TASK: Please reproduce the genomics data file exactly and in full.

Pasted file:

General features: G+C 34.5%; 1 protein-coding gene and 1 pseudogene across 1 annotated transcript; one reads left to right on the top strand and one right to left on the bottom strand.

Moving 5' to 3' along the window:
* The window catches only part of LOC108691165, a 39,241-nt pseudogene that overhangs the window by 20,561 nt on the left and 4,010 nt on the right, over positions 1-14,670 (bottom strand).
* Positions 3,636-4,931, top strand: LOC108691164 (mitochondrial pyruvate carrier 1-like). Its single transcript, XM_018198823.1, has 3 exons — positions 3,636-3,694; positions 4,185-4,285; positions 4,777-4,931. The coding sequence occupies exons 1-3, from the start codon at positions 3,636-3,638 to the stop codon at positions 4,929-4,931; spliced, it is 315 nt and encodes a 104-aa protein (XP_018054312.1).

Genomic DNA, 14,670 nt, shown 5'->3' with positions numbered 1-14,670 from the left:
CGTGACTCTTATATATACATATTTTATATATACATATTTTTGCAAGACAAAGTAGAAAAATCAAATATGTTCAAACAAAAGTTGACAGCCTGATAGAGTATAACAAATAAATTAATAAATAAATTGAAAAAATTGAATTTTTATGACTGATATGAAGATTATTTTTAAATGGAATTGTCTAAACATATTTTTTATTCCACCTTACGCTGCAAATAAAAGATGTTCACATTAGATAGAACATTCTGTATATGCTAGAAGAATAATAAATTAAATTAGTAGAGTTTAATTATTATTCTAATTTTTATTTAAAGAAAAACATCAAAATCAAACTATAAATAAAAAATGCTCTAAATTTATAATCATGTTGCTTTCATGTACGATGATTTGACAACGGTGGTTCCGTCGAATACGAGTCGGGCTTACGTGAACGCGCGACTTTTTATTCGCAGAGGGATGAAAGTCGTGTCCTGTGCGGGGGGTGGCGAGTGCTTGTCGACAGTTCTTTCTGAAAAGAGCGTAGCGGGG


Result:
General features: G+C 34.5%; 1 protein-coding gene and 1 pseudogene across 1 annotated transcript; one reads left to right on the top strand and one right to left on the bottom strand.

Moving 5' to 3' along the window:
* The window catches only part of LOC108691165, a 39,241-nt pseudogene that overhangs the window by 20,561 nt on the left and 4,010 nt on the right, over positions 1-14,670 (bottom strand).
* Positions 3,636-4,931, top strand: LOC108691164 (mitochondrial pyruvate carrier 1-like). Its single transcript, XM_018198823.1, has 3 exons — positions 3,636-3,694; positions 4,185-4,285; positions 4,777-4,931. The coding sequence occupies exons 1-3, from the start codon at positions 3,636-3,638 to the stop codon at positions 4,929-4,931; spliced, it is 315 nt and encodes a 104-aa protein (XP_018054312.1).

Genomic DNA, 14,670 nt, shown 5'->3' with positions numbered 1-14,670 from the left:
CGTGACTCTTATATATACATATTTTATATATACATATTTTTGCAAGACAAAGTAGAAAAATCAAATATGTTCAAACAAAAGTTGACAGCCTGATAGAGTATAACAAATAAATTAATAAATAAATTGAAAAAATTGAATTTTTATGACTGATATGAAGATTATTTTTAAATGGAATTGTCTAAACATATTTTTTATTCCACCTTACGCTGCAAATAAAAGATGTTCACATTAGATAGAACATTCTGTATATGCTAGAAGAATAATAAATTAAATTAGTAGAGTTTAATTATTATTCTAATTTTTATTTAAAGAAAAACATCAAAATCAAACTATAAATAAAAAATGCTCTAAATTTATAATCATGTTGCTTTCATGTACGATGATTTGACAACGGTGGTTCCGTCGAATACGAGTCGGGCTTACGTGAACGCGCGACTTTTTATTCGCAGAGGGATGAAAGTCGTGTCCTGTGCGGGGGGTGGCGAGTGCTTGTCGACAGTTCTTTCTGAAAAGAGCGTAGCGGGG